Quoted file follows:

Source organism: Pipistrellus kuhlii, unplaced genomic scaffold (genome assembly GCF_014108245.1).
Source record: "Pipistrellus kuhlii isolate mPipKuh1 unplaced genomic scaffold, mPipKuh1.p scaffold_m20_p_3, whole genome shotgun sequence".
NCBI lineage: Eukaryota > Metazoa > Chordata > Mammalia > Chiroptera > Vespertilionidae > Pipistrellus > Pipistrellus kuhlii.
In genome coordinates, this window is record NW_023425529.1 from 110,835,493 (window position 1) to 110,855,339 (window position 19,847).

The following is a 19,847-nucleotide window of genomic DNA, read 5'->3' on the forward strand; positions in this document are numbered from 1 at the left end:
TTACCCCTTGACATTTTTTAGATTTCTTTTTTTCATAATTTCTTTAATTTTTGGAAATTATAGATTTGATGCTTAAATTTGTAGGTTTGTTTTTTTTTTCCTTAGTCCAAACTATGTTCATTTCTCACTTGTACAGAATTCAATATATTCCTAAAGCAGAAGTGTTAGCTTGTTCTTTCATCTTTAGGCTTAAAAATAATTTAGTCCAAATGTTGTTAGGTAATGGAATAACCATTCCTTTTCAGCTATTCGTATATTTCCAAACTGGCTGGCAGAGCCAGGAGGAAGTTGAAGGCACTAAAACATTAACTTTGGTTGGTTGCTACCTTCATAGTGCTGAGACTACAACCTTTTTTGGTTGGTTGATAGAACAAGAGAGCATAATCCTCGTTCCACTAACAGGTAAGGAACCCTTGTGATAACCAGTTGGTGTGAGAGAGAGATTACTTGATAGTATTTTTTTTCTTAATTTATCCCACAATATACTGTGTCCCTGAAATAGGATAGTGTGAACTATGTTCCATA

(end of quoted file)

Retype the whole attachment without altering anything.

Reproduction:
Source organism: Pipistrellus kuhlii, unplaced genomic scaffold (genome assembly GCF_014108245.1).
Source record: "Pipistrellus kuhlii isolate mPipKuh1 unplaced genomic scaffold, mPipKuh1.p scaffold_m20_p_3, whole genome shotgun sequence".
NCBI lineage: Eukaryota > Metazoa > Chordata > Mammalia > Chiroptera > Vespertilionidae > Pipistrellus > Pipistrellus kuhlii.
In genome coordinates, this window is record NW_023425529.1 from 110,835,493 (window position 1) to 110,855,339 (window position 19,847).

The following is a 19,847-nucleotide window of genomic DNA, read 5'->3' on the forward strand; positions in this document are numbered from 1 at the left end:
TTACCCCTTGACATTTTTTAGATTTCTTTTTTTCATAATTTCTTTAATTTTTGGAAATTATAGATTTGATGCTTAAATTTGTAGGTTTGTTTTTTTTTTCCTTAGTCCAAACTATGTTCATTTCTCACTTGTACAGAATTCAATATATTCCTAAAGCAGAAGTGTTAGCTTGTTCTTTCATCTTTAGGCTTAAAAATAATTTAGTCCAAATGTTGTTAGGTAATGGAATAACCATTCCTTTTCAGCTATTCGTATATTTCCAAACTGGCTGGCAGAGCCAGGAGGAAGTTGAAGGCACTAAAACATTAACTTTGGTTGGTTGCTACCTTCATAGTGCTGAGACTACAACCTTTTTTGGTTGGTTGATAGAACAAGAGAGCATAATCCTCGTTCCACTAACAGGTAAGGAACCCTTGTGATAACCAGTTGGTGTGAGAGAGAGATTACTTGATAGTATTTTTTTTCTTAATTTATCCCACAATATACTGTGTCCCTGAAATAGGATAGTGTGAACTATGTTCCATA